Monday, 21 May 2007


This is a summary and explanation of LSIDs, by TDWG that explains some more about their meaning, purpose and implementation.
Summed up under 3 headings:
1. Think global, then everything's local
2. Have calling card, will travel
3. Carry meaning, not just data

LSIDs and their implementation will add to the concept of the semantic web, where the connections and interconnections of knowledge start to be searchable, and compileable. The basis of this process is the making of online data machine readable, so that software can be taught to seek out and compile knowledge from all sorts of digital objects (see the machine is us/ing us). A specific example in relation to LSIDs from the Kevin Thiele's summary is that of the image of a funnel web spider. Currently Google images searches for images on the web, and searches the surrounding html text for some inferred meaning or label - sometimes it is right, sometimes it is wrong. If the image was tagged with an LSID, it becomes possible to go directly to the metadata, via a query, which will return tagged, machine readable information, for example 'this image is of an organism', and 'the name of the organism is Atrax robustus'. If the species name changes, a tag could point the query towards the originating LSID, and so always be able to seek out the correct name. In this case, LSIDs are pointing to LSIDs, adding to the power and functionality of the system.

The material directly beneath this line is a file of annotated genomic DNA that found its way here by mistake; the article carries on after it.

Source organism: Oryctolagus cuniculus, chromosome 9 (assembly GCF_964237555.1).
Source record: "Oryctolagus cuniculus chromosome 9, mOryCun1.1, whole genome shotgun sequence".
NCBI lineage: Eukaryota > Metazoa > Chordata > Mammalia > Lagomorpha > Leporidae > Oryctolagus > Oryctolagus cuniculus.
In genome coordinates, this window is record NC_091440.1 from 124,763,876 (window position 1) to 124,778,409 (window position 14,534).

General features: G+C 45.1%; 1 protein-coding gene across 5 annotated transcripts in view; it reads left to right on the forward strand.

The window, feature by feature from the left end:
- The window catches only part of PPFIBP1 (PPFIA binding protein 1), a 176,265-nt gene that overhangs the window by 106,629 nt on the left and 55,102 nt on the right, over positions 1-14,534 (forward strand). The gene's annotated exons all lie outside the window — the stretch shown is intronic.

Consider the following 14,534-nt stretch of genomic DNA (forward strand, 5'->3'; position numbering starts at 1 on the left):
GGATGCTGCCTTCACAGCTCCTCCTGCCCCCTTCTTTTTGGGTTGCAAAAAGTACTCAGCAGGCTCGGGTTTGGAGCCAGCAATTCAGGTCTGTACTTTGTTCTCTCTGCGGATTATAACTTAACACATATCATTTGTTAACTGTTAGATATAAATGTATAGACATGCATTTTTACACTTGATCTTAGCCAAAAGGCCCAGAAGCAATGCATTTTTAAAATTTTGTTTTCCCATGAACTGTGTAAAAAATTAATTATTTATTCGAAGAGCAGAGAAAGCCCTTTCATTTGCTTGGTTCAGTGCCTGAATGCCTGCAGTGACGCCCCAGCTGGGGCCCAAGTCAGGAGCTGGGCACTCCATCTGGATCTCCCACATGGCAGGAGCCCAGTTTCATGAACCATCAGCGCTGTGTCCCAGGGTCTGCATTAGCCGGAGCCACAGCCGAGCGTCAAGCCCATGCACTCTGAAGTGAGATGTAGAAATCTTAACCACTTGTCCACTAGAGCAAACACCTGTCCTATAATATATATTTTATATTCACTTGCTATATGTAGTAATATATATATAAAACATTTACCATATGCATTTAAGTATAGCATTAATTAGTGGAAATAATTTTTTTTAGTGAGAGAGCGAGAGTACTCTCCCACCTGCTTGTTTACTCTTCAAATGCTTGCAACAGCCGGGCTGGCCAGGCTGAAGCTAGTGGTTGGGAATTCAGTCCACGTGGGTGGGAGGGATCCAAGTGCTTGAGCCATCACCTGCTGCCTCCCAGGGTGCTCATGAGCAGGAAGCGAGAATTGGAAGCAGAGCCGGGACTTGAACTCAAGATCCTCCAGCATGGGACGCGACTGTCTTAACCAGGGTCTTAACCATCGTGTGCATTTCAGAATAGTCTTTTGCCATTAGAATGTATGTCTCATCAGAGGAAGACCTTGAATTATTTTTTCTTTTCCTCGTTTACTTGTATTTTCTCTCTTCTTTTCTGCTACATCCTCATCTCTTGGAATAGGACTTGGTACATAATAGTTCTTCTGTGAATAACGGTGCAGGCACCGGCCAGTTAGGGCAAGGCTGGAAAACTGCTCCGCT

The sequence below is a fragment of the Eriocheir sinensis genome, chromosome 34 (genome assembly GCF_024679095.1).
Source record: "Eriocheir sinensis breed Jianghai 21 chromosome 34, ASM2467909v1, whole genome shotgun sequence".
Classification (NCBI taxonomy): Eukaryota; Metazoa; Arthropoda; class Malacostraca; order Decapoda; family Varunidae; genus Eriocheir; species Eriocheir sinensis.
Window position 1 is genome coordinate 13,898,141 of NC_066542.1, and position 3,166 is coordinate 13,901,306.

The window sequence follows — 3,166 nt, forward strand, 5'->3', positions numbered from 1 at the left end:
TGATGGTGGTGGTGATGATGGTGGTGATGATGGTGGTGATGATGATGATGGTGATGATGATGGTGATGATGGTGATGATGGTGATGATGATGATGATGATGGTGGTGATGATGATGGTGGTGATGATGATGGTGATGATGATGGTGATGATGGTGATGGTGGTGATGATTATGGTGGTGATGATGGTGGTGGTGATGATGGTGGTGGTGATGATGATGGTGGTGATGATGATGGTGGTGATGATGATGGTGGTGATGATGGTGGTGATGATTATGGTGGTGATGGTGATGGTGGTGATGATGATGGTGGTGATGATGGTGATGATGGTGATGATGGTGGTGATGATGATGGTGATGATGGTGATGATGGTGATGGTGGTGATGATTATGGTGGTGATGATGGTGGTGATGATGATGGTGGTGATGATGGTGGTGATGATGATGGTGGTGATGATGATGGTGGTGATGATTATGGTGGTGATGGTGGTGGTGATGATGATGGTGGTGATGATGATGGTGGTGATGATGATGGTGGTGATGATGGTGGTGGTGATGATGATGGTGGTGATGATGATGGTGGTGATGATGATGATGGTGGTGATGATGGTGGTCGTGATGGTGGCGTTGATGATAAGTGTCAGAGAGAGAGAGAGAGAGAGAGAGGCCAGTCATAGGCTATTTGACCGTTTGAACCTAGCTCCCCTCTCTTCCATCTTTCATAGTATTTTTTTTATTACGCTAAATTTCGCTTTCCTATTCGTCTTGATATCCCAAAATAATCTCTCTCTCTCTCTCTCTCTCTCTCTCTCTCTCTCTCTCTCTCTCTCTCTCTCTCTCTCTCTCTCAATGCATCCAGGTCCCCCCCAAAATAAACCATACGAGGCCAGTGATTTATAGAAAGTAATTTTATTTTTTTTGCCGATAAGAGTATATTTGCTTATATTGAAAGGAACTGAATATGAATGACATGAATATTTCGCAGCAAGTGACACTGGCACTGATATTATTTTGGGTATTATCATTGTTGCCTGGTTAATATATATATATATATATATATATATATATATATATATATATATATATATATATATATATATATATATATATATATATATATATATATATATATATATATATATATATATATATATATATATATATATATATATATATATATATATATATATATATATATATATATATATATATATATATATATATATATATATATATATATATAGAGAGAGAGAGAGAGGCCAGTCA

The parts of the LSID include the unique specimen identifier, and the issuing authority, which when combined make it globally unique. Even when combined with other data from other databases, the LSID makes the particular digital object always tracable back to its source.
The challenge now is to explain this in an interesting relevant format suitable for a short video piece.

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